Czech Activists Hail Anniversary Protest As ‘Important Moment’
PRAGUE, Czechoslovakia (AP) _ The weekend protest against the 1968 invasion of Czechoslovakia was hailed by activists Monday as ″an important political moment″ to a nation dulled for two decades by the bitter end of reform.
Sunday night’s march through this capital city was the biggest protest against the Soviet-led invasion since 1969.
The official news agency CTK said 28 people remained in detention Monday after police arrested 77 people for ″disturbing actions″ that ″grew into hooliganism″ as the throng marched through central Prague.
Six of the seven unidentified foreigners detained were expelled from Czechoslovakia, CTK said without elaborating.
Police swinging batons charged a crowd of about 1,000 demonstrators Sunday, two hours after 10,000 people marched through Prague chanted ″Long live freedom 3/8″ ″Russians, go home 3/8″ and ″Dubcek 3/8 Dubcek 3/8 Dubcek 3/8″
Alexander Dubcek, party leader in 1968, pioneered the ″Prague Spring″ reforms but was ousted as Communist leader in 1969 and expelled from the party in 1970.
Activists with the Charter 77 human rights group and the independent cultural association Jazz Section said Monday that Dubcek’s name appeared to be a symbol for the young demonstrators, most of them aged 18 to 35.
″It isn’t sympathy for his person so much as (knowing) he’s a symbol of a time, of an atmosphere,″ said Vaclav Maly, a Charter 77 signatory and Roman Catholic priest who is barred by authorities from preaching.
In Moscow, paramilitary police beat and kicked about 30 of the 100 people arrested during a demonstration marking the anniversary of the invasion of Czechoslovakia, dissidents said Monday.
Dissident journalist Sergei Grigoryants demanded a government investigation of the ″numerous crimes″ allegedly committed by authorities.
Those arrested were brought into a closed courtroom Monday and most received jail sentences of 10-15 days or fines of up to $320, the dissidents reported.
In Prague, Maly and several other activists said the protest developed spontaneously and involved ordinary people rather than known dissidents.
″It is important for people that they see ’We demonstrated, and practically nothing happened,‴ Maly said. ″It is an important political moment, I would say.″
″Fantastic is that 90 percent of it was young people who grew up in this system,″ said Jazz Section leader Karel Srp. ″It is the first small flower that will grow up.″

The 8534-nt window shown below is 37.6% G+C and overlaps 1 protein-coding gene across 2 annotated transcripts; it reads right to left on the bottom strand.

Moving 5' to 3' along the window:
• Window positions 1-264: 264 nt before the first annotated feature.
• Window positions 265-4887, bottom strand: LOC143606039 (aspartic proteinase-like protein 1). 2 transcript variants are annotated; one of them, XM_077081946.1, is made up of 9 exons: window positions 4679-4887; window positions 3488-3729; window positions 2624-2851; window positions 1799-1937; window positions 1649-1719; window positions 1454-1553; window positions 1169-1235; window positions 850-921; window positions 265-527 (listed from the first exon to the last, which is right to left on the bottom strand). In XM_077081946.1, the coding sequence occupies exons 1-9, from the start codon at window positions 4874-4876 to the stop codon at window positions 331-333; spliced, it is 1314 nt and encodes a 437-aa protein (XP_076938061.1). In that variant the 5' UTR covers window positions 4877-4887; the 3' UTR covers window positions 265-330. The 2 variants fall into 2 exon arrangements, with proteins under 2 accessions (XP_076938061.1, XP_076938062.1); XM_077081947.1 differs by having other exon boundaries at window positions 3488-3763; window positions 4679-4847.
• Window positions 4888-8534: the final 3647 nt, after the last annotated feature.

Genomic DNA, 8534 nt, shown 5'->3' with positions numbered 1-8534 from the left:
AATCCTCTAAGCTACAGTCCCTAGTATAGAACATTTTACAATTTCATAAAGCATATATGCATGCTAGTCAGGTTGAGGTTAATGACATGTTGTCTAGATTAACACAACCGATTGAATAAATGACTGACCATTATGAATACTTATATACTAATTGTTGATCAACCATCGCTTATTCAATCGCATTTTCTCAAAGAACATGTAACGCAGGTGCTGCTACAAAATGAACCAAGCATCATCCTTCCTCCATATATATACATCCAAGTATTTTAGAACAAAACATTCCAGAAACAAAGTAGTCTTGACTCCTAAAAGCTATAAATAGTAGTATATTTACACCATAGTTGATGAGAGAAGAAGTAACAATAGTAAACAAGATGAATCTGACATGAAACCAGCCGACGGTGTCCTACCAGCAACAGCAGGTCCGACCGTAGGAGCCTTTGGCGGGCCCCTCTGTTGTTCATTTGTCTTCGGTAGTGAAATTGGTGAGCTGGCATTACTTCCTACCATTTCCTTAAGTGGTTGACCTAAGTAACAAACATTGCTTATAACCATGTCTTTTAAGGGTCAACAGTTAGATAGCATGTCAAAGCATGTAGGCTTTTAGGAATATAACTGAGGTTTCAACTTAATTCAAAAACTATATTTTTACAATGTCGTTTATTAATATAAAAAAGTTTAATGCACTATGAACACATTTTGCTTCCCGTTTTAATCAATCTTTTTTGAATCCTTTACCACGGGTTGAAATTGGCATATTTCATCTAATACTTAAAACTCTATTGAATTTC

Charter 77 activist Zdenek Urbanek said, ″For me, it is the same good experience as in ’68, when suddenly I saw young people who didn’t know anything about democracy, freedom and free elections ... speak openly about what is needed for the country.″
Foreign and local residents of Prague have noted a recent trend toward activism and a rising interest in politics compared to the cynicism prevalent since the 1968 invasion.
Earlier this year, a half-million believers signed a Roman Catholic petition to the Communist authorities demanding more religious freedom.
Reform in the Soviet Union also has had an effect on Czechoslovaks and their leaders.
Citizens following Soviet press and television available in Czechoslovakia can see that authorities in Moscow are now allowing freer expression of opinion in state-run media.
Czechoslovakia’s communist leadership sees Mikhail S. Gorbachev adopting many of the same reforms they were installed by Moscow to crush. Most recently, Gorbachev has spoken of striving for ″Socialism with a human face″ - a slogan used by the now-disgraced Dubcek in 1968.
Milos Jakes, the Communist party leader who took over last December from Dubcek’s successor, Gustav Husak, has embraced cautious economic reform but so far skirted any far-reaching political or cultural change.
Maly and Srp cautioned against expecting any rapid political change in Czechoslovakia.
″I wouldn’t exaggerate it,″ Maly said. ″It is a start. The society starts to be more active.″
″Czechoslovakia is an unpredictable country,″ said Srp. ″Nobody knows what will happen here.″
A test of the depth of political interest will come next month, when the discussion groups that met on Wenceslas Square this weekend said they plan to hold a second meeting.